Evaporating brine from frost flowers with electron microscopy, and implications for atmospheric chemistry and sea-salt aerosol formation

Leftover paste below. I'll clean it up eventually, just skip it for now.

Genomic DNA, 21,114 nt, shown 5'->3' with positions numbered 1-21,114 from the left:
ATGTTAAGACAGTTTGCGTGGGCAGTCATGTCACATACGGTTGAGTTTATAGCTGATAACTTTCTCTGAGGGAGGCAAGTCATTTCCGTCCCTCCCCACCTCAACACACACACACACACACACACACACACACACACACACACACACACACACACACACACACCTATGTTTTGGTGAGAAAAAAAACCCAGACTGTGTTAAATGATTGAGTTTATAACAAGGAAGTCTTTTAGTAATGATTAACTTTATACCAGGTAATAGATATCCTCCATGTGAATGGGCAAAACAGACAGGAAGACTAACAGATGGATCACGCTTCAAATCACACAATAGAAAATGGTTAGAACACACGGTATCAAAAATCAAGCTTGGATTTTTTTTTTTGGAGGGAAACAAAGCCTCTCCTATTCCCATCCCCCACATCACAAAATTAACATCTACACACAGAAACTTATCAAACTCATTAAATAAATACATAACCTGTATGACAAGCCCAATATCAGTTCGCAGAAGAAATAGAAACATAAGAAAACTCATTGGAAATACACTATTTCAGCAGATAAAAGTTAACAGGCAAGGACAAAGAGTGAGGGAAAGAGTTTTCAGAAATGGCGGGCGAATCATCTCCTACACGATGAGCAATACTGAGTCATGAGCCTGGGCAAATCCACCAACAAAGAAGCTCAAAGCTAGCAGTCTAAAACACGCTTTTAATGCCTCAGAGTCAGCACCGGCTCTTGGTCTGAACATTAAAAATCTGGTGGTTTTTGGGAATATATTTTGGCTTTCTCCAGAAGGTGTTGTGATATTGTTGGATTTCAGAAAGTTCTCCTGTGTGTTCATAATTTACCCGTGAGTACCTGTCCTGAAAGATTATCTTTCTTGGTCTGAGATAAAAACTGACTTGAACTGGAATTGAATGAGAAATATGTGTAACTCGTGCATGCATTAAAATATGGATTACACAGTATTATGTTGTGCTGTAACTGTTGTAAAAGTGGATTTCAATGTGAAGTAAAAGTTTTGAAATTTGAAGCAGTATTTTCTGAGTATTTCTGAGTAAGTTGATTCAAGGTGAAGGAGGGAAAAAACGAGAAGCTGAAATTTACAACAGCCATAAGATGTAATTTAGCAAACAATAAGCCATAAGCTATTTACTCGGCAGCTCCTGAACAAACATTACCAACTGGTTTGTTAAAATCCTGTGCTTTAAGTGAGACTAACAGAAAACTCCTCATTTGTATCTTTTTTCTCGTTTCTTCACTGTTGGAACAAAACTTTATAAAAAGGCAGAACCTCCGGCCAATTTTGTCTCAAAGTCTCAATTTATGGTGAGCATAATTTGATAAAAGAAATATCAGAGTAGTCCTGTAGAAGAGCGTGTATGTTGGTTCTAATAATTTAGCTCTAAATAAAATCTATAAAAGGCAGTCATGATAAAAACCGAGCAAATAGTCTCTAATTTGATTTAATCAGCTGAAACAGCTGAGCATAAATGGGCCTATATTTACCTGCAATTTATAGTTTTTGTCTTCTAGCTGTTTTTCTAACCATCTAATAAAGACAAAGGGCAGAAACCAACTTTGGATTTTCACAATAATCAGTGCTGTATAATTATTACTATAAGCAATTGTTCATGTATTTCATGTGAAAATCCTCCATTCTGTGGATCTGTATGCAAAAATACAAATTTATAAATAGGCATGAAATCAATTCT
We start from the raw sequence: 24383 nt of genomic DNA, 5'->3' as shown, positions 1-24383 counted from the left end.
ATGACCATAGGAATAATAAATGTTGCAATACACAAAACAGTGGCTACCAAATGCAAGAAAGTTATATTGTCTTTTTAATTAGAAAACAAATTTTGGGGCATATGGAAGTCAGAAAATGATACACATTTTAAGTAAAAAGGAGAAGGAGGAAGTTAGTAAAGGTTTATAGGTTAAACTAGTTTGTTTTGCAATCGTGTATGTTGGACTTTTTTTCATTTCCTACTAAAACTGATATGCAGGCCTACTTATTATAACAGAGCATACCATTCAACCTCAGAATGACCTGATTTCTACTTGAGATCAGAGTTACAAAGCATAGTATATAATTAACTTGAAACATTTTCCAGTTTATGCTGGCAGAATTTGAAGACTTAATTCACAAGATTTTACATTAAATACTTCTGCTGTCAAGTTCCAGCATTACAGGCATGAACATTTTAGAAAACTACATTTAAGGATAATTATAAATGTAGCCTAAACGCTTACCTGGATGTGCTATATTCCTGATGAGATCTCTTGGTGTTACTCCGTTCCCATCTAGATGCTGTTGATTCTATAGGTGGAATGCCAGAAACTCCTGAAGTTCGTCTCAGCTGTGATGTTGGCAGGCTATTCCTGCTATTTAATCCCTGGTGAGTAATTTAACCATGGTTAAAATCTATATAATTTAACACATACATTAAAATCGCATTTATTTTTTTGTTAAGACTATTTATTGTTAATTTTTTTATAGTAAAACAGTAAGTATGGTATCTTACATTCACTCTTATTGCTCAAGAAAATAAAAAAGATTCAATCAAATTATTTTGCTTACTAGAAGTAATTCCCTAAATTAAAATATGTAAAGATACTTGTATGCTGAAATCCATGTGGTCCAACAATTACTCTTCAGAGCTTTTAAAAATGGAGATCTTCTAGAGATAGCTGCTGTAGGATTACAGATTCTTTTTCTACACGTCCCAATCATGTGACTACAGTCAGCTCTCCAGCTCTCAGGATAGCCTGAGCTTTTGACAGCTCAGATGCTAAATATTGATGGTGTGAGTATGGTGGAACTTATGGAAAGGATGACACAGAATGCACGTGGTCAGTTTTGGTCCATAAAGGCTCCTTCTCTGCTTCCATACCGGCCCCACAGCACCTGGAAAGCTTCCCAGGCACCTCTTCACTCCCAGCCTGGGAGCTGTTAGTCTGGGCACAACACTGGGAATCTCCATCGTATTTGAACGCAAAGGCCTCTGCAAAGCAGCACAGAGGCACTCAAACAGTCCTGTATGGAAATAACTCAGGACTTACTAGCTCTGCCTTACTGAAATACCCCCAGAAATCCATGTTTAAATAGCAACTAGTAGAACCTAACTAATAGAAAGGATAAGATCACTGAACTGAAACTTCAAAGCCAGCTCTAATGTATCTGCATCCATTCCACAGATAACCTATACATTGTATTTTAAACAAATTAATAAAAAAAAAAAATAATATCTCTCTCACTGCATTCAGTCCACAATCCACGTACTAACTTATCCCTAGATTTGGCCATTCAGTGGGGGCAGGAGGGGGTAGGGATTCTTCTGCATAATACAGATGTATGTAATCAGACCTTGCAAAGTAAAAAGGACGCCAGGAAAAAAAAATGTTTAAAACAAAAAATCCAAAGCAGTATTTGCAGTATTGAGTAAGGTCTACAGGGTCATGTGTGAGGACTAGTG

An environmental scanning electron microscope was used for the first time to obtain well-resolved images, in both temporal and spatial dimensions, of lab-prepared frost flowers (FFs) under evaporation within the chamber temperature range from −5 °C to −18 °C and pressures above 500 Pa. Our scanning shows temperature-dependent NaCl speciation: the brine covering the ice was observed at all conditions, whereas the NaCl crystals were formed at temperatures below −10 °C as the brine oversaturation was achieved. Finger-like ice structures covered by the brine, with a diameter of several micrometres and length of tens to one hundred micrometres, are exposed to the ambient air. The brine-covered fingers are highly flexible and cohesive. The exposure of the liquid brine on the micrometric fingers indicates a significant increase in the brine surface area compared to that of the flat ice surface at high temperatures, whereas the NaCl crystals can become sites of heterogeneous reactivity at lower temperatures. There is no evidence that, without external forces, salty FFs could automatically fall apart to create a number of sub-particles at the scale of micrometres as the exposed brine fingers seem cohesive and hard to break in the middle. The fingers tend to combine together to form large spheres and then join back to the mother body, eventually forming a large chunk of salt after complete dehydration. A present microscopic observation rationalizes several previously unexplained observations, namely, that FFs are not a direct source of sea salt aerosols and that saline ice crystals under evaporation could accelerate the heterogeneous reactions of bromine liberation.